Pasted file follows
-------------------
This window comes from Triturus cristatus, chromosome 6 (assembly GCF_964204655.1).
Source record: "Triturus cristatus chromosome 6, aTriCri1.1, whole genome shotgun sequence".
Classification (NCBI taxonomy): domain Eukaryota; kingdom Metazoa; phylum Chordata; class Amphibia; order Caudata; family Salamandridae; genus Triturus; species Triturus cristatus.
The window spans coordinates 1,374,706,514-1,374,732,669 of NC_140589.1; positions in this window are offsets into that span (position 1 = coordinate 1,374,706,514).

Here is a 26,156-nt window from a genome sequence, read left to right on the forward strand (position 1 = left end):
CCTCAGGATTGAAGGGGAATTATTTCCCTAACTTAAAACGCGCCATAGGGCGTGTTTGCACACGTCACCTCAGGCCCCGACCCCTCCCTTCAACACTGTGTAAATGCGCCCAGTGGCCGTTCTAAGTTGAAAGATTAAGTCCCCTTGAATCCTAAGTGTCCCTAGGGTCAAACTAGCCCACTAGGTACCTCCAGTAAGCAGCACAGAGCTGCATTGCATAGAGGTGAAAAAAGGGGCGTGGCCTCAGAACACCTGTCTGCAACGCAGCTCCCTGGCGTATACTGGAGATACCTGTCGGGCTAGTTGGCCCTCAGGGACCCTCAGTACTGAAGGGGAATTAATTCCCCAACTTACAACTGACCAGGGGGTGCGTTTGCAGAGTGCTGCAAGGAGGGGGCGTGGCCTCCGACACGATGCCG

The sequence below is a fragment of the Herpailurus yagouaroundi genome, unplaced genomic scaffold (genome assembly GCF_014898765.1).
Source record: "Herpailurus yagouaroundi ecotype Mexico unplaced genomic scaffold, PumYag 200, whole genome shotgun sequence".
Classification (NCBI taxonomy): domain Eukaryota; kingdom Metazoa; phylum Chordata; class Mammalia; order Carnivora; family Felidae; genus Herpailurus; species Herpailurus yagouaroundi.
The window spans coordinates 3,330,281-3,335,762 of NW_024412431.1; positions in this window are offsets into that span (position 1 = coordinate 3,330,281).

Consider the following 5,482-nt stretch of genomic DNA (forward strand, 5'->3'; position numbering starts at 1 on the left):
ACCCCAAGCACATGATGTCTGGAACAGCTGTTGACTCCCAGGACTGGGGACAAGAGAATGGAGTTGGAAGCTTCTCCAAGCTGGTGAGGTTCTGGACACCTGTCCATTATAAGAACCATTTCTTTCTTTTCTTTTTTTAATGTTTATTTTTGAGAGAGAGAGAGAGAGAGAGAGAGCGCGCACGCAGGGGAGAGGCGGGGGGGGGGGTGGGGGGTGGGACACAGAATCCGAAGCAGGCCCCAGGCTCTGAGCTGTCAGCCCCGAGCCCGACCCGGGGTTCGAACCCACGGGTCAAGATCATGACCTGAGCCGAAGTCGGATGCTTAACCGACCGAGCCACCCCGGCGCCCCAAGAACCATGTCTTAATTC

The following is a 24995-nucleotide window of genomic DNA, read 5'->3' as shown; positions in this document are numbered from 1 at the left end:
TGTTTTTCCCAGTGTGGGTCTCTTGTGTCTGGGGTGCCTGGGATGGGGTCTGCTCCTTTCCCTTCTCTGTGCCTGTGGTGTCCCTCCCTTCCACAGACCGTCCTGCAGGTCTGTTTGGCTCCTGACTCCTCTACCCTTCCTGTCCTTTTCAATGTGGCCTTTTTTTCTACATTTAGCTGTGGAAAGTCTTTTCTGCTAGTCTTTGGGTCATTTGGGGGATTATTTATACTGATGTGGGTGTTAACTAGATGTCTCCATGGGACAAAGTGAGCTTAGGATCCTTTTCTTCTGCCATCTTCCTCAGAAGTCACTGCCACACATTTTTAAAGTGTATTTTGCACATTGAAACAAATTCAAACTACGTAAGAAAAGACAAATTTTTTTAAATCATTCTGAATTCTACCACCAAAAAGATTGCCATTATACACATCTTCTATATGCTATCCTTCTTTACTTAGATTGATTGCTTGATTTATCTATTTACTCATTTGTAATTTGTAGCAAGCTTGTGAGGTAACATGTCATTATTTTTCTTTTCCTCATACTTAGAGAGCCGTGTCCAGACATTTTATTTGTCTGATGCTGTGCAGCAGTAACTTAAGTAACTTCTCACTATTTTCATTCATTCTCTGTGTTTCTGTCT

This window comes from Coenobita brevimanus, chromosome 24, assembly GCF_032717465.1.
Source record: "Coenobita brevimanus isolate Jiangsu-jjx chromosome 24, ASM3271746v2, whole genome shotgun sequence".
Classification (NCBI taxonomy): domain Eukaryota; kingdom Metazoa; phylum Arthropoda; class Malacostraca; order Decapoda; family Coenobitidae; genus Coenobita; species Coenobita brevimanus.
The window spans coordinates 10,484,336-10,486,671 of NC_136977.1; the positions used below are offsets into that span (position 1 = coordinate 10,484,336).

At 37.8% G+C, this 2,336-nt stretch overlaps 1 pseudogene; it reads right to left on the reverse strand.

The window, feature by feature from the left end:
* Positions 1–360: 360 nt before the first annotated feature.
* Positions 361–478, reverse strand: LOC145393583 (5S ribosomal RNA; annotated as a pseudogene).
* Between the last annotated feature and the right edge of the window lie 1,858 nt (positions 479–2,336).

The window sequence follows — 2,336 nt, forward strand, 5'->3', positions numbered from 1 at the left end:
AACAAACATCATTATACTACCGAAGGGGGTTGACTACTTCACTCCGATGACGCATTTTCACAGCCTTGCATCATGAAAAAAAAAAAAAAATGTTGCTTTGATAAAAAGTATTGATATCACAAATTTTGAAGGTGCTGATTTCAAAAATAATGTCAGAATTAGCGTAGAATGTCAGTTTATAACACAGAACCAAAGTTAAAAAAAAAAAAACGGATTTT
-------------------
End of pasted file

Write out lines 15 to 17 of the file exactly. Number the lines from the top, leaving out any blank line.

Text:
This window comes from Coenobita brevimanus, chromosome 24, assembly GCF_032717465.1.
Source record: "Coenobita brevimanus isolate Jiangsu-jjx chromosome 24, ASM3271746v2, whole genome shotgun sequence".
Classification (NCBI taxonomy): domain Eukaryota; kingdom Metazoa; phylum Arthropoda; class Malacostraca; order Decapoda; family Coenobitidae; genus Coenobita; species Coenobita brevimanus.